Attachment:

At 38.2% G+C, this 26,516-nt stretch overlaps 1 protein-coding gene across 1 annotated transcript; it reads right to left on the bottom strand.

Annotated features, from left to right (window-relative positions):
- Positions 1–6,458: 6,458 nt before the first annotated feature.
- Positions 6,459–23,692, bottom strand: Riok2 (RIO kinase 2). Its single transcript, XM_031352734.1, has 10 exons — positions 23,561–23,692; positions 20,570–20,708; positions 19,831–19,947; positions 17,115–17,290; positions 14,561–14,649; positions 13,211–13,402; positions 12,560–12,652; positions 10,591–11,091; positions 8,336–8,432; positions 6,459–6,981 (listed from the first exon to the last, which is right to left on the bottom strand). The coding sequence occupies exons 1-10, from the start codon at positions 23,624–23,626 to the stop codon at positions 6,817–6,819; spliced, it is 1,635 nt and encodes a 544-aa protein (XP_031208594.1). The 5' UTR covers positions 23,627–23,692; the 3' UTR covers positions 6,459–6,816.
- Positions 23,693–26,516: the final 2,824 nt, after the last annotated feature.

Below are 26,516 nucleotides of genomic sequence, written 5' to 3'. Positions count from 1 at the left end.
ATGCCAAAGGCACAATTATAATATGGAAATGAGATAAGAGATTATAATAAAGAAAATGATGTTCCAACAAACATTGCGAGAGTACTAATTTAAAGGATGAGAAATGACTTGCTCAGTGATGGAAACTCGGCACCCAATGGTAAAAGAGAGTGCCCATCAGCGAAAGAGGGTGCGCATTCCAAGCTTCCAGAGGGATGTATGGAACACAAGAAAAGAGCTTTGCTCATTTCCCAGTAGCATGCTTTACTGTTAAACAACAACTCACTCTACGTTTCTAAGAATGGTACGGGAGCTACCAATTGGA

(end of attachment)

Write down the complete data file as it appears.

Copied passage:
At 38.2% G+C, this 26,516-nt stretch overlaps 1 protein-coding gene across 1 annotated transcript; it reads right to left on the bottom strand.

Annotated features, from left to right (window-relative positions):
- Positions 1–6,458: 6,458 nt before the first annotated feature.
- Positions 6,459–23,692, bottom strand: Riok2 (RIO kinase 2). Its single transcript, XM_031352734.1, has 10 exons — positions 23,561–23,692; positions 20,570–20,708; positions 19,831–19,947; positions 17,115–17,290; positions 14,561–14,649; positions 13,211–13,402; positions 12,560–12,652; positions 10,591–11,091; positions 8,336–8,432; positions 6,459–6,981 (listed from the first exon to the last, which is right to left on the bottom strand). The coding sequence occupies exons 1-10, from the start codon at positions 23,624–23,626 to the stop codon at positions 6,817–6,819; spliced, it is 1,635 nt and encodes a 544-aa protein (XP_031208594.1). The 5' UTR covers positions 23,627–23,692; the 3' UTR covers positions 6,459–6,816.
- Positions 23,693–26,516: the final 2,824 nt, after the last annotated feature.

Below are 26,516 nucleotides of genomic sequence, written 5' to 3'. Positions count from 1 at the left end.
ATGCCAAAGGCACAATTATAATATGGAAATGAGATAAGAGATTATAATAAAGAAAATGATGTTCCAACAAACATTGCGAGAGTACTAATTTAAAGGATGAGAAATGACTTGCTCAGTGATGGAAACTCGGCACCCAATGGTAAAAGAGAGTGCCCATCAGCGAAAGAGGGTGCGCATTCCAAGCTTCCAGAGGGATGTATGGAACACAAGAAAAGAGCTTTGCTCATTTCCCAGTAGCATGCTTTACTGTTAAACAACAACTCACTCTACGTTTCTAAGAATGGTACGGGAGCTACCAATTGGA